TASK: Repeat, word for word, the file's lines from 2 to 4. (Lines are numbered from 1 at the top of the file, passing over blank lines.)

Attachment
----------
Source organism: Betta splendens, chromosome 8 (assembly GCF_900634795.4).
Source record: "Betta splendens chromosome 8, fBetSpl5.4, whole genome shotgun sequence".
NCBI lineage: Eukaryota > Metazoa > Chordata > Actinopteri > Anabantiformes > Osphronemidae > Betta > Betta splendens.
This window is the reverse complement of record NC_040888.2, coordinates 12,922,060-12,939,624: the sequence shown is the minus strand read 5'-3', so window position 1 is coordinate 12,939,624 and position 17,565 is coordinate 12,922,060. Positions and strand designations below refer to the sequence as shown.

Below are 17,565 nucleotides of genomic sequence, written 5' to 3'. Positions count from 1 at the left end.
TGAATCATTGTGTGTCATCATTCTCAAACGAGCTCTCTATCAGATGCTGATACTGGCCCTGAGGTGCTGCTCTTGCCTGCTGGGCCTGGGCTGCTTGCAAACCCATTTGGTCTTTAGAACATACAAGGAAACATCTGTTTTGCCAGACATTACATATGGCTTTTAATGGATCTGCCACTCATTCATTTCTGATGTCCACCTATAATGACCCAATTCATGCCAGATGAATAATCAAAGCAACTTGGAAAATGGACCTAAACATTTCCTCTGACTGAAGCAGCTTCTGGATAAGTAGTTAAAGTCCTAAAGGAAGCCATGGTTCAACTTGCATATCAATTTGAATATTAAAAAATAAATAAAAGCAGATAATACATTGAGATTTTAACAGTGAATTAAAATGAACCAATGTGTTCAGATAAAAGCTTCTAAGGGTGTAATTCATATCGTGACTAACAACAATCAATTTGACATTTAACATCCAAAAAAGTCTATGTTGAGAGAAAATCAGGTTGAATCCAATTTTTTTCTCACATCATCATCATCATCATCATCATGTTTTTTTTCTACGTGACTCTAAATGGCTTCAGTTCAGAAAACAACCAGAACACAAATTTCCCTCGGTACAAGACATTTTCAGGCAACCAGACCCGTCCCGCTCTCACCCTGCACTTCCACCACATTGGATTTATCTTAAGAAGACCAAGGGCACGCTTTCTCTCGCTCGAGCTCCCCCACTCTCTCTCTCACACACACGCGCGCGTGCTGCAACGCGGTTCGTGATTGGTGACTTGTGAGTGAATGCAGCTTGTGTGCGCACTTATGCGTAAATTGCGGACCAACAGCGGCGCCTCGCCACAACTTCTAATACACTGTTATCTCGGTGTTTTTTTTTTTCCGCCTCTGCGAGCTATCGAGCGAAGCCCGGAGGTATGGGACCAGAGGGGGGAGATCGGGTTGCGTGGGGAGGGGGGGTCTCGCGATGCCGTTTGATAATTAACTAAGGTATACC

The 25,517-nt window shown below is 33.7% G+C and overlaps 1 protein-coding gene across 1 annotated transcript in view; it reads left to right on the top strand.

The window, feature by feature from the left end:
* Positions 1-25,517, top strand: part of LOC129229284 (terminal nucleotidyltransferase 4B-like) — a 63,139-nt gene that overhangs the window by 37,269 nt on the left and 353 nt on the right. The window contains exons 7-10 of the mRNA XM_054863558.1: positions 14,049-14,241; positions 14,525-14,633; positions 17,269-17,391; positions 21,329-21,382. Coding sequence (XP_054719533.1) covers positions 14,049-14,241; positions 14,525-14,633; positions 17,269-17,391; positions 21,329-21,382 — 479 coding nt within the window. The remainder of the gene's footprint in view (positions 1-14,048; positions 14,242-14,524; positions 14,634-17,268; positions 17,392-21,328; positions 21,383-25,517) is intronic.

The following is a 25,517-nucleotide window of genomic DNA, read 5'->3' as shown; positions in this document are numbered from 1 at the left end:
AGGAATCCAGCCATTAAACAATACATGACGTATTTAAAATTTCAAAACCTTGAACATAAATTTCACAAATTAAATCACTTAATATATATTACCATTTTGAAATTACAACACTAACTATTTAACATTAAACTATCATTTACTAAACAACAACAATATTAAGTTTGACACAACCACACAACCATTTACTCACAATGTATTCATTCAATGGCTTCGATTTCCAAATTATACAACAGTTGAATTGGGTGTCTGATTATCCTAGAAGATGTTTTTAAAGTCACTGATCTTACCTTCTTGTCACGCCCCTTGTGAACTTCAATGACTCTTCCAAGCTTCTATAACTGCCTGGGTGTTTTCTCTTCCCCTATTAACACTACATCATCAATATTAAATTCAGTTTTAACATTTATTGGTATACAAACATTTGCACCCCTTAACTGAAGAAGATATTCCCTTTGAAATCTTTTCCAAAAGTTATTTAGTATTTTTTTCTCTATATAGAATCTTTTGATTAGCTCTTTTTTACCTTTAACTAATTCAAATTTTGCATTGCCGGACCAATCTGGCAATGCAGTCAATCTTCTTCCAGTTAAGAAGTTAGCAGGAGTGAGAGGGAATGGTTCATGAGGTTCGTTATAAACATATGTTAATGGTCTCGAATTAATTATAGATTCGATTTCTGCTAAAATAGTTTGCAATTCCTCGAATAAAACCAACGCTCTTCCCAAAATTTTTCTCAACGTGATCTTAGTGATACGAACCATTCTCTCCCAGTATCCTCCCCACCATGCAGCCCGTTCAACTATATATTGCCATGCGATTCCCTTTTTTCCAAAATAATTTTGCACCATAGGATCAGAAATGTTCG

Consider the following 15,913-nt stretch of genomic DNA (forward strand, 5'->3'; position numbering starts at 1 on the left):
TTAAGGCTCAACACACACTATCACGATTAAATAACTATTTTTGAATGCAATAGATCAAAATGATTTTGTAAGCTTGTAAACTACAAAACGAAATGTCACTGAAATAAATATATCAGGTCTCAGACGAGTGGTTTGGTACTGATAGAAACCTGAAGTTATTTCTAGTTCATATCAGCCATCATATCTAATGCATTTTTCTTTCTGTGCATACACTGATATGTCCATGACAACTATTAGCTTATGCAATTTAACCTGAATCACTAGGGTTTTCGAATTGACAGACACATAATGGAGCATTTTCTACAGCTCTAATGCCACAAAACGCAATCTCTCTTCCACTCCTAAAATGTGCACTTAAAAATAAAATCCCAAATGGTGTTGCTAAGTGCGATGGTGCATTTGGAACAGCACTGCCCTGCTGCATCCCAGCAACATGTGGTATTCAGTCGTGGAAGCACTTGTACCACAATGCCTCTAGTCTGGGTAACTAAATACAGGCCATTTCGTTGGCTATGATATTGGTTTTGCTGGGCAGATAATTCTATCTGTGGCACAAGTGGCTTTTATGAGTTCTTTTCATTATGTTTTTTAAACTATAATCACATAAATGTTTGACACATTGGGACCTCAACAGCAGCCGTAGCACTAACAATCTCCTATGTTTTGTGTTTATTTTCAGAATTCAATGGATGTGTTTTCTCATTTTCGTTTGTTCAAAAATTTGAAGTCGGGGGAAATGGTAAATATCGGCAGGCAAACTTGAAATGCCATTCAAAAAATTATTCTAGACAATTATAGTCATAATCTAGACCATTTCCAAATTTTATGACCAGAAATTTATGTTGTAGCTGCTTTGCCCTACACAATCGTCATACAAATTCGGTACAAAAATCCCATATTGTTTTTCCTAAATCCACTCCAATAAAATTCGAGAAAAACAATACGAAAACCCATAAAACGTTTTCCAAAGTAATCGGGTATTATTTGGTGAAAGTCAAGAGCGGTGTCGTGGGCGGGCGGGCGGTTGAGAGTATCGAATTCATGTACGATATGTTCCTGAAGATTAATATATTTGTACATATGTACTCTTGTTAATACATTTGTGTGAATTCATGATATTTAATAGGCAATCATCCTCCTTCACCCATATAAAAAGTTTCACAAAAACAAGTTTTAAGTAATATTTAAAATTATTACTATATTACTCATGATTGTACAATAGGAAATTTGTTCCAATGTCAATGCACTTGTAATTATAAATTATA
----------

Source record: "Betta splendens chromosome 8, fBetSpl5.4, whole genome shotgun sequence".
NCBI lineage: Eukaryota > Metazoa > Chordata > Actinopteri > Anabantiformes > Osphronemidae > Betta > Betta splendens.
This window is the reverse complement of record NC_040888.2, coordinates 12,922,060-12,939,624: the sequence shown is the minus strand read 5'-3', so window position 1 is coordinate 12,939,624 and position 17,565 is coordinate 12,922,060. Positions and strand designations below refer to the sequence as shown.